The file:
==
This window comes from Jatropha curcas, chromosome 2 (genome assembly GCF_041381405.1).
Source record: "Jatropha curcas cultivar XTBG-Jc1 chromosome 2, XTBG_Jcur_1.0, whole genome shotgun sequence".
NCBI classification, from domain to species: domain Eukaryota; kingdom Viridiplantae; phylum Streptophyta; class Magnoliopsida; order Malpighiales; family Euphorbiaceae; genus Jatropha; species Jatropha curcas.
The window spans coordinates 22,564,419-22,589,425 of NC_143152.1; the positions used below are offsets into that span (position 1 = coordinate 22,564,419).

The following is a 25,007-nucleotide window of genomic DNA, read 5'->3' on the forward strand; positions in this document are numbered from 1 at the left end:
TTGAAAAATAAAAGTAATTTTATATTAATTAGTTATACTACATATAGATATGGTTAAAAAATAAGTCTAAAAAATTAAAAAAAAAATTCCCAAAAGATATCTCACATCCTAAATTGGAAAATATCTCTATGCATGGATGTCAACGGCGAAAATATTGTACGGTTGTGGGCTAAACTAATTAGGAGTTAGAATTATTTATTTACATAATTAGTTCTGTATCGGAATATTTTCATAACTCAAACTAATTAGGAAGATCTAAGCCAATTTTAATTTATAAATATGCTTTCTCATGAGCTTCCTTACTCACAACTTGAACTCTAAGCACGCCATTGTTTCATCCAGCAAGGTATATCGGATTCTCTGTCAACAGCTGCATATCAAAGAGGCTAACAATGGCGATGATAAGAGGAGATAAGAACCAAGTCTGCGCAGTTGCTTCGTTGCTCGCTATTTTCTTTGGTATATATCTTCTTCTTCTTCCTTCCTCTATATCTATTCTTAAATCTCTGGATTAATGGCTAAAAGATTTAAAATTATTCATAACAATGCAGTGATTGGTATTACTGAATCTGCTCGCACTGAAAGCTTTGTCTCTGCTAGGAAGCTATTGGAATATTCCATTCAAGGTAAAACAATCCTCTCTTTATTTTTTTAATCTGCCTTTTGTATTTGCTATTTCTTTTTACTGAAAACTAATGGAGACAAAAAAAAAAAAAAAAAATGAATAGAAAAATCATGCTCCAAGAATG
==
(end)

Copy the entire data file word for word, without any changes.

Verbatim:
This window comes from Jatropha curcas, chromosome 2 (genome assembly GCF_041381405.1).
Source record: "Jatropha curcas cultivar XTBG-Jc1 chromosome 2, XTBG_Jcur_1.0, whole genome shotgun sequence".
NCBI classification, from domain to species: domain Eukaryota; kingdom Viridiplantae; phylum Streptophyta; class Magnoliopsida; order Malpighiales; family Euphorbiaceae; genus Jatropha; species Jatropha curcas.
The window spans coordinates 22,564,419-22,589,425 of NC_143152.1; the positions used below are offsets into that span (position 1 = coordinate 22,564,419).

The following is a 25,007-nucleotide window of genomic DNA, read 5'->3' on the forward strand; positions in this document are numbered from 1 at the left end:
TTGAAAAATAAAAGTAATTTTATATTAATTAGTTATACTACATATAGATATGGTTAAAAAATAAGTCTAAAAAATTAAAAAAAAAATTCCCAAAAGATATCTCACATCCTAAATTGGAAAATATCTCTATGCATGGATGTCAACGGCGAAAATATTGTACGGTTGTGGGCTAAACTAATTAGGAGTTAGAATTATTTATTTACATAATTAGTTCTGTATCGGAATATTTTCATAACTCAAACTAATTAGGAAGATCTAAGCCAATTTTAATTTATAAATATGCTTTCTCATGAGCTTCCTTACTCACAACTTGAACTCTAAGCACGCCATTGTTTCATCCAGCAAGGTATATCGGATTCTCTGTCAACAGCTGCATATCAAAGAGGCTAACAATGGCGATGATAAGAGGAGATAAGAACCAAGTCTGCGCAGTTGCTTCGTTGCTCGCTATTTTCTTTGGTATATATCTTCTTCTTCTTCCTTCCTCTATATCTATTCTTAAATCTCTGGATTAATGGCTAAAAGATTTAAAATTATTCATAACAATGCAGTGATTGGTATTACTGAATCTGCTCGCACTGAAAGCTTTGTCTCTGCTAGGAAGCTATTGGAATATTCCATTCAAGGTAAAACAATCCTCTCTTTATTTTTTTAATCTGCCTTTTGTATTTGCTATTTCTTTTTACTGAAAACTAATGGAGACAAAAAAAAAAAAAAAAAATGAATAGAAAAATCATGCTCCAAGAATG